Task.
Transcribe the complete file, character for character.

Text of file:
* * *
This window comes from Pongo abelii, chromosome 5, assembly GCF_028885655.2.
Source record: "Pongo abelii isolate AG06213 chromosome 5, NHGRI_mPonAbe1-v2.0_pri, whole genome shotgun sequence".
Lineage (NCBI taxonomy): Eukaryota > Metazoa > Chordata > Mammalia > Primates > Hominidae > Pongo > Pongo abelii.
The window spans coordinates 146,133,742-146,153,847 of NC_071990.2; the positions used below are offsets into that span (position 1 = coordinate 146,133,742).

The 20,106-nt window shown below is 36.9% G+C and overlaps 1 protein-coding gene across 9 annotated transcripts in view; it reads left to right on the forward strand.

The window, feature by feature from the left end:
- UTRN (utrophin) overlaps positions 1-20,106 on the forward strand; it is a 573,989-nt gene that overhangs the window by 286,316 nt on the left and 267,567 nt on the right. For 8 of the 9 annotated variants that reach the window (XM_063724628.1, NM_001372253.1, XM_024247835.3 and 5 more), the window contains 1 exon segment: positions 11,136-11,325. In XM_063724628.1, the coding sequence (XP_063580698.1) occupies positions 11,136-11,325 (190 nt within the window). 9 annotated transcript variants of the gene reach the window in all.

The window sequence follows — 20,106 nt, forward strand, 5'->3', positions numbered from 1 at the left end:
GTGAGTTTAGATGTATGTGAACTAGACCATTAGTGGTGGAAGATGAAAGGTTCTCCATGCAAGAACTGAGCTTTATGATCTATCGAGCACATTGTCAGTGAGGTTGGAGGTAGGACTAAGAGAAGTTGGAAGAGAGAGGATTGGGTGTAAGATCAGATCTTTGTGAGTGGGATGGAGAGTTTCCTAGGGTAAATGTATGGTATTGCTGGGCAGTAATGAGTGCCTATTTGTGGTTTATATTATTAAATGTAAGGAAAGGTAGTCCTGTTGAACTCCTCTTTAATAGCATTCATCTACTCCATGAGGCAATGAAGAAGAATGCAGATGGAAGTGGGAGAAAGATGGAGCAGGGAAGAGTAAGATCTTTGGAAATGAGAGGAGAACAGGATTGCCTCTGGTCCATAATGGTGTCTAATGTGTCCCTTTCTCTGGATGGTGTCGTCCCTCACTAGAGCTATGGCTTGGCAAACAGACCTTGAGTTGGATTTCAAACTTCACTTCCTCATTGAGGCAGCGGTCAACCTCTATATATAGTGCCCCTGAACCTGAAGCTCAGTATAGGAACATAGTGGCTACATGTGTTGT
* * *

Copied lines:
This window comes from Pongo abelii, chromosome 5, assembly GCF_028885655.2.
Source record: "Pongo abelii isolate AG06213 chromosome 5, NHGRI_mPonAbe1-v2.0_pri, whole genome shotgun sequence".
Lineage (NCBI taxonomy): Eukaryota > Metazoa > Chordata > Mammalia > Primates > Hominidae > Pongo > Pongo abelii.
The window spans coordinates 146,133,742-146,153,847 of NC_071990.2; the positions used below are offsets into that span (position 1 = coordinate 146,133,742).

The 20,106-nt window shown below is 36.9% G+C and overlaps 1 protein-coding gene across 9 annotated transcripts in view; it reads left to right on the forward strand.

The window, feature by feature from the left end:
- UTRN (utrophin) overlaps positions 1-20,106 on the forward strand; it is a 573,989-nt gene that overhangs the window by 286,316 nt on the left and 267,567 nt on the right. For 8 of the 9 annotated variants that reach the window (XM_063724628.1, NM_001372253.1, XM_024247835.3 and 5 more), the window contains 1 exon segment: positions 11,136-11,325. In XM_063724628.1, the coding sequence (XP_063580698.1) occupies positions 11,136-11,325 (190 nt within the window). 9 annotated transcript variants of the gene reach the window in all.

The window sequence follows — 20,106 nt, forward strand, 5'->3', positions numbered from 1 at the left end:
GTGAGTTTAGATGTATGTGAACTAGACCATTAGTGGTGGAAGATGAAAGGTTCTCCATGCAAGAACTGAGCTTTATGATCTATCGAGCACATTGTCAGTGAGGTTGGAGGTAGGACTAAGAGAAGTTGGAAGAGAGAGGATTGGGTGTAAGATCAGATCTTTGTGAGTGGGATGGAGAGTTTCCTAGGGTAAATGTATGGTATTGCTGGGCAGTAATGAGTGCCTATTTGTGGTTTATATTATTAAATGTAAGGAAAGGTAGTCCTGTTGAACTCCTCTTTAATAGCATTCATCTACTCCATGAGGCAATGAAGAAGAATGCAGATGGAAGTGGGAGAAAGATGGAGCAGGGAAGAGTAAGATCTTTGGAAATGAGAGGAGAACAGGATTGCCTCTGGTCCATAATGGTGTCTAATGTGTCCCTTTCTCTGGATGGTGTCGTCCCTCACTAGAGCTATGGCTTGGCAAACAGACCTTGAGTTGGATTTCAAACTTCACTTCCTCATTGAGGCAGCGGTCAACCTCTATATATAGTGCCCCTGAACCTGAAGCTCAGTATAGGAACATAGTGGCTACATGTGTTGT